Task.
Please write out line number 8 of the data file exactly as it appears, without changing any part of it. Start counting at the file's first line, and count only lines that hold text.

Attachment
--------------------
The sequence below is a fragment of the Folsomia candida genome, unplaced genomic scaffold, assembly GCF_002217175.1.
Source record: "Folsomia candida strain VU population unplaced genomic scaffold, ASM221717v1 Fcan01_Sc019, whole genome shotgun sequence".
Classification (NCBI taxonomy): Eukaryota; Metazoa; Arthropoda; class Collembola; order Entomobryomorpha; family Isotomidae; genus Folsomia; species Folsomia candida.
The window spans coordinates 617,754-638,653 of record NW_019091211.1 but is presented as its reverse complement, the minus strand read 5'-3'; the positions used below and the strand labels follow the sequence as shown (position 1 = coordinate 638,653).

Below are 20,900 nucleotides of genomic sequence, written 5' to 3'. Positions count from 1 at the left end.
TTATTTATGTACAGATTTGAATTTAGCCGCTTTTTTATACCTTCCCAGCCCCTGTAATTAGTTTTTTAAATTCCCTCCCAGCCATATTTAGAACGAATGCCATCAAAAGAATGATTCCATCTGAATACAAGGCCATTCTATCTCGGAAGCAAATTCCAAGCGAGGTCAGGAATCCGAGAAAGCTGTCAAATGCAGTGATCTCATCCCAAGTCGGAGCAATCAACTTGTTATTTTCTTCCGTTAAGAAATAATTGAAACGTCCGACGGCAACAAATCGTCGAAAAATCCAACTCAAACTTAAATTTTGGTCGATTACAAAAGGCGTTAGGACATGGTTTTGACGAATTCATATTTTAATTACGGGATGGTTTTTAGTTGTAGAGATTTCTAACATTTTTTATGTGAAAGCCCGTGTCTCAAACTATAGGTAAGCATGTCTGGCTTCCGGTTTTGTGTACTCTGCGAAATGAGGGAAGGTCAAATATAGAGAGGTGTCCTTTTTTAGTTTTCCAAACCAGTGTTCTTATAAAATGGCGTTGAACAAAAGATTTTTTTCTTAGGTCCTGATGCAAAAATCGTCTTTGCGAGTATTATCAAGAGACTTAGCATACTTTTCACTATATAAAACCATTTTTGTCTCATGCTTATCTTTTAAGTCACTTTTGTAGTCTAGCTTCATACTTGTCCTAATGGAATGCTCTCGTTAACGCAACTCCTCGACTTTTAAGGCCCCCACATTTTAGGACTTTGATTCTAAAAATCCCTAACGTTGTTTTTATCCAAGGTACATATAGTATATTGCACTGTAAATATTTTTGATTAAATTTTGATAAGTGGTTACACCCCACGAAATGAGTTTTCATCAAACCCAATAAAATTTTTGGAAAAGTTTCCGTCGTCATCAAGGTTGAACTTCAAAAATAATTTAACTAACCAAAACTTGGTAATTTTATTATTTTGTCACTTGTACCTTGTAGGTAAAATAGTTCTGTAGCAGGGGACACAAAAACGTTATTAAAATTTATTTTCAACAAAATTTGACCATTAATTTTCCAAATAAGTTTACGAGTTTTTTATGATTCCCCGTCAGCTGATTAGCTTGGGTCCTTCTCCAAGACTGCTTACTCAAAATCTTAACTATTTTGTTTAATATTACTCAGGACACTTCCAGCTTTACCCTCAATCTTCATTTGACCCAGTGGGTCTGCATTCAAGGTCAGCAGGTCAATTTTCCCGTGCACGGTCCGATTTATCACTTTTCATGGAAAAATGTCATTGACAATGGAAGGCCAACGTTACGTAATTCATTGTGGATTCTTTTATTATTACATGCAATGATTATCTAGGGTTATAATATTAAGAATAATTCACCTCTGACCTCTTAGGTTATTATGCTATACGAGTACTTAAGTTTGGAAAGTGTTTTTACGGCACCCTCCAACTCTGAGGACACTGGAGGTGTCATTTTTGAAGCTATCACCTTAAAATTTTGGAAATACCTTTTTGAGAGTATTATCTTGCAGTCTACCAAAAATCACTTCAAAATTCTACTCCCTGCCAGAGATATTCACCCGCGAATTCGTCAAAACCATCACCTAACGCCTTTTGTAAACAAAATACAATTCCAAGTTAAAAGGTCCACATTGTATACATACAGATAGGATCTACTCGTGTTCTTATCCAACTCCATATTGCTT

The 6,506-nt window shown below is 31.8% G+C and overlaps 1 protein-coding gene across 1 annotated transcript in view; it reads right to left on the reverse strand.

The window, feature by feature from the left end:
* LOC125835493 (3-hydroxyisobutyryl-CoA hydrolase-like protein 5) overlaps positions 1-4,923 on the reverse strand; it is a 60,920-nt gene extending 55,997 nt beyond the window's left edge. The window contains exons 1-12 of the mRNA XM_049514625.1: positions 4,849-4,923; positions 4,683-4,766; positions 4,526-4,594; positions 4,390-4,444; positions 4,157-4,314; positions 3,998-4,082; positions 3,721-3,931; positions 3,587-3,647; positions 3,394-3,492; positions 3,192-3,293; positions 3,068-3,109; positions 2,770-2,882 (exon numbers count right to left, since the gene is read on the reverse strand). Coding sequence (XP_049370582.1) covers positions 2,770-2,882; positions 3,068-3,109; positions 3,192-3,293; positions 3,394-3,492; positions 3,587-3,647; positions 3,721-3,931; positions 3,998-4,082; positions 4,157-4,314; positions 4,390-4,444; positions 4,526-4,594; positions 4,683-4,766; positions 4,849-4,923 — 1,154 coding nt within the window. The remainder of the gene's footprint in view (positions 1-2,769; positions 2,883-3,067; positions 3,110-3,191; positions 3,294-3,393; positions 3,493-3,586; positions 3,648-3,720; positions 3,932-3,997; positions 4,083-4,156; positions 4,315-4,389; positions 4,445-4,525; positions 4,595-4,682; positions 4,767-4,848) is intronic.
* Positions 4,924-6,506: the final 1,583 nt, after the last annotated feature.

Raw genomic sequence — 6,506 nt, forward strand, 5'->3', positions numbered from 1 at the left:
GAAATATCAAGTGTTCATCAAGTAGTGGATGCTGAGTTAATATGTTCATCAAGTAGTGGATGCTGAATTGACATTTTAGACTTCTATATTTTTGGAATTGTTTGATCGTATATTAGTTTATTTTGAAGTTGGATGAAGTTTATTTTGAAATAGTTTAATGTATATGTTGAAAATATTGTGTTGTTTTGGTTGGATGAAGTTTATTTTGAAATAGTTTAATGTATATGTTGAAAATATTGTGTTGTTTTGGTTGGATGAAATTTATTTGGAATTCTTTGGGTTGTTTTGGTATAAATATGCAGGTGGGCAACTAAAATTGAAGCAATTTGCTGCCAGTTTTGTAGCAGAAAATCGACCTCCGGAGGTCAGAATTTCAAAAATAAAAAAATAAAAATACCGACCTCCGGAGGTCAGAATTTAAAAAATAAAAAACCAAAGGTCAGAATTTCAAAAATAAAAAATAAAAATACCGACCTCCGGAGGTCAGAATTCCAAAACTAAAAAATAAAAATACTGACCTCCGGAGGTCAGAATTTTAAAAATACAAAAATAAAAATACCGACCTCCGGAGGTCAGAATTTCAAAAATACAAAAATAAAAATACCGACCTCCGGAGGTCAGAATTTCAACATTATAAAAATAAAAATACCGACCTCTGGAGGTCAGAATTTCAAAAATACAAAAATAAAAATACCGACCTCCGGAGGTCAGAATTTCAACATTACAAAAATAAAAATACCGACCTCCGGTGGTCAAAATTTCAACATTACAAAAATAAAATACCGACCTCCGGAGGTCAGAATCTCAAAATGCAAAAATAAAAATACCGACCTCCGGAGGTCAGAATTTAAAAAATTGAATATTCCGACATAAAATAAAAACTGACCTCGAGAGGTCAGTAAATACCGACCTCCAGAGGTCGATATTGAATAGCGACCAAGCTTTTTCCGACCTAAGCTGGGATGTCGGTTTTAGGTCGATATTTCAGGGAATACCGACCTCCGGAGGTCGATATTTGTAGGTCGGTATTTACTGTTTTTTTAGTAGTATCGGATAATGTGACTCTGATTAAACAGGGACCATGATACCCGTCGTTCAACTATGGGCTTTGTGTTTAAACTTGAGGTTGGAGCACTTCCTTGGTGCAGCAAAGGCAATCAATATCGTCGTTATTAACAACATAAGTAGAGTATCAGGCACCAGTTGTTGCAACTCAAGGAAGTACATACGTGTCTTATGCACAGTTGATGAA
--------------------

The window, feature by feature from the left end: